Because insects are so dependent on external conditions they may respond to climate change more acutely.
Habitat loss, pesticide use, air pollution, climate change. Insects worldwide are facing a host of challenges driving their numbers down.
Climate change alone is posing severe risks to populations of insects that have already been in marked decline for decades, according to a team of scientists from 19 countries who examined research on the health of insects across the planet.
While some insects will be forced by warming to migrate to cooler regions, others will face adverse impacts to their fertility, lifecycle and interactions with other species, the scientists explain in a study. This will lead to dramatic disruptions in ecosystems, which could ultimately affect us all.
“We need to realize, as humans, that we are one species out of millions of species, and there’s no reason for us to assume that we’re never going to go extinct. These changes to insects can affect our species in pretty drastic ways,” stresses Anahí Espíndola, an assistant professor of entomology at the University of Maryland who was one of the paper’s co-authors.
Despite their relatively small size, insects play an outsize influence in ecosystems by acting as pollinators, recycling nutrients and serving as food for animals further up the food chain. Yet many insects are especially vulnerable to temperature fluctuations.
“Unlike mammals, many insects are ectotherms, which means they are unable to regulate their own body temperature. Because they are so dependent on external conditions, they may respond to climate change more acutely than other animals,” the scientists note in a statement on their research.
As temperatures worldwide continue to rise, more and more insects will be affected. If the planet heats up by 3.2°C, the ranges of nearly half of all the insect species will diminish by at least 50%, the scientists say. If warming is limited to 1.5°C as per the Paris Agreement, only 6% of insect ranges will be affected.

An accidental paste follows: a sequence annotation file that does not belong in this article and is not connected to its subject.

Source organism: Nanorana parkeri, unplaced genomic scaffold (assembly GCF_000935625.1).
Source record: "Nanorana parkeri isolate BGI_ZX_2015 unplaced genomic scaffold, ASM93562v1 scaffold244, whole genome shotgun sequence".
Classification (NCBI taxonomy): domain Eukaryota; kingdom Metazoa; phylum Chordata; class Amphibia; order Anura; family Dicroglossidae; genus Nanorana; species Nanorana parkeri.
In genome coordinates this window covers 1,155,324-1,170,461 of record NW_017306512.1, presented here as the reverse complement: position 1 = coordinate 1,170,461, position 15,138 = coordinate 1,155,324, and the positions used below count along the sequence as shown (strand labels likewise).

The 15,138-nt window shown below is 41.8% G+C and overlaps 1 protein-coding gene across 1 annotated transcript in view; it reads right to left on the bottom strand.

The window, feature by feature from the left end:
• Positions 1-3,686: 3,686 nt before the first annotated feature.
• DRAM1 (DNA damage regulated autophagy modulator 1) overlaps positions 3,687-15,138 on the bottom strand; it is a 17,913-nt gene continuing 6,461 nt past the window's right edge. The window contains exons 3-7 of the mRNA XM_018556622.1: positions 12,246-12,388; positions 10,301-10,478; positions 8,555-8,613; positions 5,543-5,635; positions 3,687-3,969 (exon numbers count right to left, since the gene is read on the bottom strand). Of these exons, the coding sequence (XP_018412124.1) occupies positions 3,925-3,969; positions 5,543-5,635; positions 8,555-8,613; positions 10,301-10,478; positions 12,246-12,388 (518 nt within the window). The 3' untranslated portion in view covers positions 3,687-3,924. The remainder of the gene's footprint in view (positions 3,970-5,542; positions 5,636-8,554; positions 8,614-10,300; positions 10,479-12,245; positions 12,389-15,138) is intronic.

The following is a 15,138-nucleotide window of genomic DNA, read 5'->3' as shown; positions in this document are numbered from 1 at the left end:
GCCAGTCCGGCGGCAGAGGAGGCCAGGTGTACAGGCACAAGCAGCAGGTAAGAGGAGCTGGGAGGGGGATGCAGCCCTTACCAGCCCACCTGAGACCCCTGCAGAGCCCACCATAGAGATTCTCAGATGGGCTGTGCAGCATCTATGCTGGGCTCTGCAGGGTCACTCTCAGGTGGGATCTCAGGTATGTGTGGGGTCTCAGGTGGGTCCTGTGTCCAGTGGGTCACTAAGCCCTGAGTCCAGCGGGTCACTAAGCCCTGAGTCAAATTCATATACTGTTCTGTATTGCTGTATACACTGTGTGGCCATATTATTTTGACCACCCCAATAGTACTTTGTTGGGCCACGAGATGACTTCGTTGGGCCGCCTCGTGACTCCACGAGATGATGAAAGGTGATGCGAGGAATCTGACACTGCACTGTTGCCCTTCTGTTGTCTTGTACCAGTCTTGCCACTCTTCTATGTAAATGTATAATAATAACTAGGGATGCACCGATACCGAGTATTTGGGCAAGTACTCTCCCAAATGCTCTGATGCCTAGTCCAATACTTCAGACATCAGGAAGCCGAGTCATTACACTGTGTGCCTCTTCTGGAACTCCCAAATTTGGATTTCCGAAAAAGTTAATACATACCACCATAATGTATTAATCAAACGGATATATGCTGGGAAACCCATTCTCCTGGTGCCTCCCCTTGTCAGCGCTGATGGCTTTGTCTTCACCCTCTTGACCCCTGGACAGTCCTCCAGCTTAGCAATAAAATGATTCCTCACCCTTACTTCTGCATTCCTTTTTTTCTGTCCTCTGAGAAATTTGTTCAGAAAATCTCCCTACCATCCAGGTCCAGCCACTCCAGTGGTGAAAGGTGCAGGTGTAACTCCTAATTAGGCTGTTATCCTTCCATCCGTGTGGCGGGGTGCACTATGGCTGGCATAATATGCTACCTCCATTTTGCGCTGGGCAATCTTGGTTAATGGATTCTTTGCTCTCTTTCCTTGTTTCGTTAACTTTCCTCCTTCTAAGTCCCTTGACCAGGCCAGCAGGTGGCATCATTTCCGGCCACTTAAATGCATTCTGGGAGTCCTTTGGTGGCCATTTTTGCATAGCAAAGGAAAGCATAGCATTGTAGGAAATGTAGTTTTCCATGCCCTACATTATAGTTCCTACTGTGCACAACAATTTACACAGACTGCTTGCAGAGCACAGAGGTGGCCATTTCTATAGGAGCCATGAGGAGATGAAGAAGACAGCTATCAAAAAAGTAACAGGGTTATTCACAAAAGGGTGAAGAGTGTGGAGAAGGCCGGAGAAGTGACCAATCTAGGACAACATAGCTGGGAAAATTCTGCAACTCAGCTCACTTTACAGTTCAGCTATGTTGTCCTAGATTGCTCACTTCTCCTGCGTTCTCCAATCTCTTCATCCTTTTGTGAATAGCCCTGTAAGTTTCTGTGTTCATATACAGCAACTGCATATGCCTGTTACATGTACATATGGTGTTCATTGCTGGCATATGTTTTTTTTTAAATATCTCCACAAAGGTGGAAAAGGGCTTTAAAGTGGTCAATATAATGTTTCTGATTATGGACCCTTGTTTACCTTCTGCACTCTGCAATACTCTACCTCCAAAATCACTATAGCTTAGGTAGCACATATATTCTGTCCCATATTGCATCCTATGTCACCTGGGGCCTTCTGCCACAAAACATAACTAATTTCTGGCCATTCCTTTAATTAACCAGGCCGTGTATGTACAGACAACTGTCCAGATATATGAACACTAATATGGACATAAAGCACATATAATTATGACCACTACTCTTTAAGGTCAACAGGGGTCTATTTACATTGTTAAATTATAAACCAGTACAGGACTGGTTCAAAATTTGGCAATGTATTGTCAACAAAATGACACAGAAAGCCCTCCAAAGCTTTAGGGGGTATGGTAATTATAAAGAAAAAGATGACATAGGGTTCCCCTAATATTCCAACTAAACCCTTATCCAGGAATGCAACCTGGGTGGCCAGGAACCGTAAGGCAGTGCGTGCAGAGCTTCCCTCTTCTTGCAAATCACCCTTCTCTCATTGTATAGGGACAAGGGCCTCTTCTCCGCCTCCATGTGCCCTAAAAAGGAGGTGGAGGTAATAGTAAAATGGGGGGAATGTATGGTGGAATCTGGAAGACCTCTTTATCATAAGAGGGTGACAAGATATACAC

The mass movement of insects in the face of a changing climate wil not necessarily be a boon either. Some insects might become far more pervasive in some areas, decimating crops or bearing diseases.
“Many pests are actually pretty generalist, so that means they are able to feed on many different types of plants,” Espíndola says. “And those are the insects that, based on the data, seem to be the least negatively affected by climate change.”
We can still take action, however, to protect insect habitats worldwide. We can do so by phasing out fossil fuels, curbing air pollutants, restoring and protecting ecosystems, promoting mostly plant-based diets and stabilizing the global human population.
At the same time, we can all help by managing public and private gardens as well as other green spaces in a more ecologically-friendly way. One way of doing that is to incorporate native plants into the mix and avoid pesticides to create havens for embattled insects.
“Insects are tough little critters, and we should be relieved that there is still room to correct our mistakes,” observes Jeffrey Harvey, an expert at the Netherlands Institute of Ecology who was the paper’s lead author.
“We really need to enact policies to stabilize the global climate. In the meantime, at both government and individual levels we can all pitch in and make urban and rural landscapes more insect-friendly.”